Control names and units of netCDF grid and cube meta-data. For dimensions with units, add the unit in square bracket (e.g., “distance [km]”). Select one or more of these modifiers:

  • +c - Append cpt to set a default CPT for this grid [turbo] or give - to remove any default CPT already set.

  • +d - Set dname, the data value name.

  • +n - Set the invalid number used to indicate a NaN or missing value.

  • +o - Set the offset to add to data after first scaling the data [0].

  • +r - Set a remark used for this grid (any sentence you prefer).

  • +s - Set the scale used fto multiply data values after they are read [1].

  • +t - Set a title used for this grid (any sentence you prefer).

  • +v - Append varname, the variable name of the data set.

  • +x - Append xname, the name of the x-coordinate (and optional unit in brackets).

  • +y - Append yname, the name of the y-coordinate (and optional unit in brackets).

  • +z - For 3-D cubes; append zname, the name of the z-coordinate (and optional unit in brackets).

Give a blank name to completely reset a particular string. Use quotes to group texts with more than one word. If any of your text contains plus symbols you need to escape them (place a backslash before each plus-sign) so they are not confused with the option modifiers. Alternatively, you can place the entire double-quoted string inside single quotes. If you have shell variables that contain plus symbols you cannot use single quotes but you can escape the plus symbols in a variable using constructs like ${variable/+/\+}. Note that for geographic grids and cubes (-fg), xname and yname are set automatically. Normally, the data netCDF variable is called “z” (grid) or “cube” (data cube). You can rename this netCDF variable via +v.


Specify the projection. Use the -J syntax to save the georeferencing info as CF-1 compliant metadata in netCDF grids. Remember also that PROJ syntax can be used directly in -J. This referencing will be recognized by GDAL and increasingly also by GMT.


Swap the byte-order of the z table input only. No grid file is produced. You must also supply the -Z option. The output is written to zfile (or standard output if not supplied).


Select verbosity level [w]. (See full description) (See cookbook information).


Read a 1-column ASCII [or binary] table. This assumes that all the nodes are present and sorted according to specified ordering convention contained in flags. If incoming data represents rows, make flags start with T(op) if first row is y = ymax or B(ottom) if first row is y = ymin. Then, append L or R to indicate that first element is at left or right end of row. Likewise for column formats: start with L or R to position first column, and then append T or B to position first element in a row. Note: These two row/column indicators are only required for grids; for other tables they do not apply. For gridline registered grids: If data are periodic in x but the incoming data do not contain the (redundant) column at x = xmax, append x. For data periodic in y without redundant row at y = ymax, append y. Append sn to skip the first n number of bytes (probably a header). If the byte-order or the words needs to be swapped, append w. Select one of several data types (all binary except a):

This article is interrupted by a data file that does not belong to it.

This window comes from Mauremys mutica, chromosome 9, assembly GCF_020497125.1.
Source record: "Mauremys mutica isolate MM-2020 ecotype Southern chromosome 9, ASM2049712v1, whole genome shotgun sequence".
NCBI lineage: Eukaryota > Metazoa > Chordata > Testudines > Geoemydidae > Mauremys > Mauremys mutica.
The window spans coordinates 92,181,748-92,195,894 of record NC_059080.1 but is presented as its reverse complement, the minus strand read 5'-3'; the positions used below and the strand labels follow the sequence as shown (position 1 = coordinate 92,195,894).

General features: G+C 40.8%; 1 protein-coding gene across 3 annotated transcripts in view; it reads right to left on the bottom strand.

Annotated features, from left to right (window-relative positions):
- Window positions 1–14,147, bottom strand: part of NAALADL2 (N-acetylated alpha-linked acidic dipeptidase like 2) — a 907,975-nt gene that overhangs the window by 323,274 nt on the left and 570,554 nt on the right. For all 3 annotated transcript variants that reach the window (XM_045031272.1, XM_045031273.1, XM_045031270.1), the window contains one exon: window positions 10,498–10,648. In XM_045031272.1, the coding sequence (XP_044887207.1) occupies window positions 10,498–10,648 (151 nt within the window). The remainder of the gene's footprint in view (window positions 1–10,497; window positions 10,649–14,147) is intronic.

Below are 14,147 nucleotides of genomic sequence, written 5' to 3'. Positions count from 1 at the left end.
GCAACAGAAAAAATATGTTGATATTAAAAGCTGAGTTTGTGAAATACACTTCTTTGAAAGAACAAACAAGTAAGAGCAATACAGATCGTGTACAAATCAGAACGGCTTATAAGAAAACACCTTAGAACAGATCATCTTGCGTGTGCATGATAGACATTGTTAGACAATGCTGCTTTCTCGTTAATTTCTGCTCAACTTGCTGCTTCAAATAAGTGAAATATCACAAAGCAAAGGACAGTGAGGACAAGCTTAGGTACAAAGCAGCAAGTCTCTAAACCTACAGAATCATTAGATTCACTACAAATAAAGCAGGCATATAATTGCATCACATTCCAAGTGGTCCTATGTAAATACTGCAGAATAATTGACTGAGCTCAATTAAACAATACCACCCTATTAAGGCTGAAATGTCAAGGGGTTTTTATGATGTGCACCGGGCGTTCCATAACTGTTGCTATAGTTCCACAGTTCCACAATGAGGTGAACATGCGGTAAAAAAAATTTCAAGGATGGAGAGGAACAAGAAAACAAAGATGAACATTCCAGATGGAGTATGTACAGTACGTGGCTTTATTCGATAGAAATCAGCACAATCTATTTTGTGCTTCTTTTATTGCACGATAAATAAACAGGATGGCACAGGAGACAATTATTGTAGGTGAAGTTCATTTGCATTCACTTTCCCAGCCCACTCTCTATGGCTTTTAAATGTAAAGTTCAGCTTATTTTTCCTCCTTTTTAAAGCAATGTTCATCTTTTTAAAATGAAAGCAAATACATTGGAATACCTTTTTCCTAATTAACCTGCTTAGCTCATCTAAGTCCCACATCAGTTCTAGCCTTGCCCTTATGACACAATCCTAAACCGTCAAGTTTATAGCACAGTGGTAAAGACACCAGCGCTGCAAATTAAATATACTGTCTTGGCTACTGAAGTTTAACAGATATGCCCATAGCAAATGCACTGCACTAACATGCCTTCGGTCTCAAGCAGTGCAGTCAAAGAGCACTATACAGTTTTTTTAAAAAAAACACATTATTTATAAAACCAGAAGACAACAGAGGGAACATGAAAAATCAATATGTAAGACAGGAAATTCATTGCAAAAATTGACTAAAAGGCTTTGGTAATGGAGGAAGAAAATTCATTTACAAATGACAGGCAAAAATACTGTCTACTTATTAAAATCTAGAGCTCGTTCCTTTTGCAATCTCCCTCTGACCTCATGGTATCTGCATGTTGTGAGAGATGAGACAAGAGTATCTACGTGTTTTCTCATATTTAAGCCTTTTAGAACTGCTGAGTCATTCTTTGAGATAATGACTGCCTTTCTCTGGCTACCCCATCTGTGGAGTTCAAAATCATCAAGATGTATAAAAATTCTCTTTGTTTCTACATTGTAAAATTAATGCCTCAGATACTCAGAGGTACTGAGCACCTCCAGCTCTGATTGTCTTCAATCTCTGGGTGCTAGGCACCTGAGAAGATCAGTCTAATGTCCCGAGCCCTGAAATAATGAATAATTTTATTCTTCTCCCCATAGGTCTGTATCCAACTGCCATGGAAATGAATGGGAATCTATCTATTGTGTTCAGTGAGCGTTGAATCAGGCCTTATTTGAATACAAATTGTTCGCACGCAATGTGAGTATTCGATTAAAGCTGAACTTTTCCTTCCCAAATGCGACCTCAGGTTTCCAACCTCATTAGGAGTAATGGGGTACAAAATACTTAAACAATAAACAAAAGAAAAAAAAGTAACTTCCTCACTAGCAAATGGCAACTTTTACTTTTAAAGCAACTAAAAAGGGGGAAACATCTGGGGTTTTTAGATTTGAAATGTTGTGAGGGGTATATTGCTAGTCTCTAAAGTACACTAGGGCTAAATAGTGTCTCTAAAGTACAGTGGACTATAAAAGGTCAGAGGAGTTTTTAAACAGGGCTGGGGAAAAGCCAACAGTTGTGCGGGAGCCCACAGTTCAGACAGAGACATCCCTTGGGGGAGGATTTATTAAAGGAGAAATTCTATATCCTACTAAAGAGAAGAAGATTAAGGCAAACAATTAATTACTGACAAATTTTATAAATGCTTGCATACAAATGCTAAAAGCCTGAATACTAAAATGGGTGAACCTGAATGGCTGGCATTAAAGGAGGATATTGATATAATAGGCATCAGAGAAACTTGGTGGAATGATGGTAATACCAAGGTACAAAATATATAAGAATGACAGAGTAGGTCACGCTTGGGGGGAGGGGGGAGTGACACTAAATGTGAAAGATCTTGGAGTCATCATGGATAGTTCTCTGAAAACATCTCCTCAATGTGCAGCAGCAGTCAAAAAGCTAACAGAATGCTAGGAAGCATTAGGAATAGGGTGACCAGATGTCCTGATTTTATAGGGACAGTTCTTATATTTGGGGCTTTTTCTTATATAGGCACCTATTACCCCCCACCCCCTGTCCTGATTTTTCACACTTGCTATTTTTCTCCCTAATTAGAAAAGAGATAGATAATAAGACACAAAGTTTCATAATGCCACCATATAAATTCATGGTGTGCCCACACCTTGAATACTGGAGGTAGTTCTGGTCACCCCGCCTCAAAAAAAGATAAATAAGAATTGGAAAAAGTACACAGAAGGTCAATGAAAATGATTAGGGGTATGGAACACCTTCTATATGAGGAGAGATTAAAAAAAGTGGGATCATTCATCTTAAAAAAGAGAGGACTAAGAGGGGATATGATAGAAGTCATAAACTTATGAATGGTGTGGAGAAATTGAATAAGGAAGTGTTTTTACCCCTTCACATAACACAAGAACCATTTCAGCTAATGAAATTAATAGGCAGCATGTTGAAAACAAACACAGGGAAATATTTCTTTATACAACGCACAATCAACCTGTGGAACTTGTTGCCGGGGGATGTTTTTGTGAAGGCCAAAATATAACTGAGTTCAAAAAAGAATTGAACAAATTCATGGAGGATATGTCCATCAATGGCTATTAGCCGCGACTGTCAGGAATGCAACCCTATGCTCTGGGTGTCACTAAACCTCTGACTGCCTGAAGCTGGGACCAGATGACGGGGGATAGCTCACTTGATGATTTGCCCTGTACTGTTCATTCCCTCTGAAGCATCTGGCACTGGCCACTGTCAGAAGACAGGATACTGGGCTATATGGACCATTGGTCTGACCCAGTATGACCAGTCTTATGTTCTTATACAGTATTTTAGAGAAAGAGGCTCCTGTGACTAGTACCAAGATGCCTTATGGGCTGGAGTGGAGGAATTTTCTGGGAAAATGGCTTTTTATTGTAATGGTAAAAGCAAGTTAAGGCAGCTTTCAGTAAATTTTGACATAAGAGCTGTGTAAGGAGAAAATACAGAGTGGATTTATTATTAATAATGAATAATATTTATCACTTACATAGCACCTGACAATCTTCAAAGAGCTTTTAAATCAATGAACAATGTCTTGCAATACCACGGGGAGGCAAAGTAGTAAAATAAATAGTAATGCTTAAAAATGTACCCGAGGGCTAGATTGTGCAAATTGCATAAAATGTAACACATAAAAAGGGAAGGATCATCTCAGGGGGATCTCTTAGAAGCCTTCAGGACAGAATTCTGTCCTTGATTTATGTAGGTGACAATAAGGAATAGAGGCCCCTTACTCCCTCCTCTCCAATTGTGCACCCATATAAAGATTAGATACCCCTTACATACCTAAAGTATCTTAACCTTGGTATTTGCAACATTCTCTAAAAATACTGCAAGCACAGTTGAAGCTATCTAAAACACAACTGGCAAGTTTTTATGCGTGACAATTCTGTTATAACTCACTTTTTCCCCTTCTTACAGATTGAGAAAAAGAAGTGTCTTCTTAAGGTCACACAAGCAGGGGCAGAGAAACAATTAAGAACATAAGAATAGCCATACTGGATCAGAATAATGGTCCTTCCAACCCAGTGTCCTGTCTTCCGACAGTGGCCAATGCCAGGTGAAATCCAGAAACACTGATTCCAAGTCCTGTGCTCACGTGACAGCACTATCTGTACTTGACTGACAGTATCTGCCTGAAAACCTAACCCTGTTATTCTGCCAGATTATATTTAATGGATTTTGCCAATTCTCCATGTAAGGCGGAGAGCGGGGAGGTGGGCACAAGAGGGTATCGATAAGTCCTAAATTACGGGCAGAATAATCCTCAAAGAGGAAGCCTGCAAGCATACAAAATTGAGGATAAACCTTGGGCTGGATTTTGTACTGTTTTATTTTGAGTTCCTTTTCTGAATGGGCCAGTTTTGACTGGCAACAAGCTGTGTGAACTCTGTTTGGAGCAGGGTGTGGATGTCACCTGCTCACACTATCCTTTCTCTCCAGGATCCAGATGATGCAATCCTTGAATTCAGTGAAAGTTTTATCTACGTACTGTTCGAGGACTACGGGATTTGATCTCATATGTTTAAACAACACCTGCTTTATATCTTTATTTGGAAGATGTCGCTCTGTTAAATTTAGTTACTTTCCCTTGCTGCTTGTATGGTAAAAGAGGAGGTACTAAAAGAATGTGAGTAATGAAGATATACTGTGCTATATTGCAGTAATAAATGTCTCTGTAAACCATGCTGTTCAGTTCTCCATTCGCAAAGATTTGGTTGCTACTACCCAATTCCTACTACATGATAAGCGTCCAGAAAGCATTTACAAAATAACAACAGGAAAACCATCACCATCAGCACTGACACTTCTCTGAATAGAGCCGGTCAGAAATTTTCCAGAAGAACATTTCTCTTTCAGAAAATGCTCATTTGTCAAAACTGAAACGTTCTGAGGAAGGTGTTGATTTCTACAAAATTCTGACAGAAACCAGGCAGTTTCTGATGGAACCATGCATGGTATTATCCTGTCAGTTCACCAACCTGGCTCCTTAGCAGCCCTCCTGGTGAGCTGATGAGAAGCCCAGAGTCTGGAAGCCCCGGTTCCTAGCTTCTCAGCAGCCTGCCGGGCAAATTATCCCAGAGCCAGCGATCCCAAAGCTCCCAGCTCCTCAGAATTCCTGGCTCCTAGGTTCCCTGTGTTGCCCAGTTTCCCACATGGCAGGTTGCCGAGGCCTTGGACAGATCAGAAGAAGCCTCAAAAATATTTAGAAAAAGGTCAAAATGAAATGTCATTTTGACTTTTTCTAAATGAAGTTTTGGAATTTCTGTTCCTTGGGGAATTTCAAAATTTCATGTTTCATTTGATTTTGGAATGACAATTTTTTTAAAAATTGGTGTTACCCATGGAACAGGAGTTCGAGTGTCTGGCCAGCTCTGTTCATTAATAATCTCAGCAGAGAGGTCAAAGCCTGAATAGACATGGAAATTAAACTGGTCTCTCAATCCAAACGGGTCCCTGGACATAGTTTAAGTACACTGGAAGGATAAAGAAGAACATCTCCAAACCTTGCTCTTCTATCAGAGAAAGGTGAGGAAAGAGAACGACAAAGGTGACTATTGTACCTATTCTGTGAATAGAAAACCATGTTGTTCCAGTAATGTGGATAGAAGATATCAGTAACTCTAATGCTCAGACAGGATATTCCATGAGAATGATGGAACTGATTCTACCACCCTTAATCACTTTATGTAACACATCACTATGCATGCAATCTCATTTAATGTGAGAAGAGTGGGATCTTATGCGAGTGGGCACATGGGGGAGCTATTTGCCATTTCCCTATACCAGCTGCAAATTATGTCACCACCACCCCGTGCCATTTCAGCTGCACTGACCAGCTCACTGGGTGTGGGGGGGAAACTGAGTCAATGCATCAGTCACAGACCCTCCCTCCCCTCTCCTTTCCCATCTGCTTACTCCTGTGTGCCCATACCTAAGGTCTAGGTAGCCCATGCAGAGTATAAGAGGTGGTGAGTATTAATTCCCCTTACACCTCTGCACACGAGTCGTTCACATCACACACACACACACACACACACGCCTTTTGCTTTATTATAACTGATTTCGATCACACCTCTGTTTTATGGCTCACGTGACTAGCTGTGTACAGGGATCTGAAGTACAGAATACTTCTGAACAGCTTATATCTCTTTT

• A ASCII representation of one or more floating point values per record

  • a ASCII representation of a single item per record

  • c int8_t, signed 1-byte character

  • u uint8_t, unsigned 1-byte character

  • h int16_t, signed 2-byte integer

  • H uint16_t, unsigned 2-byte integer

  • i int32_t, signed 4-byte integer

  • I uint32_t, unsigned 4-byte integer

  • l int64_t, long (8-byte) integer

  • L uint64_t, unsigned long (8-byte) integer

  • f 4-byte floating point single precision

  • d 8-byte floating point double precision

Default format is scanline orientation of ASCII numbers: -ZTLa. The difference between A and a is that the latter can decode both dateTclock and ddd:mm:ss[.xx] formats but expects each input record to have a single value, while the former can handle multiple values per record but can only parse regular floating point values. Translate incoming z-values via the -i0 option and needed modifiers.

-birecord[+b|l] (more …)

Select native binary format for primary table input. [Default is 3 input columns]. This option only applies to x, y, z input files; see -Z for z tables.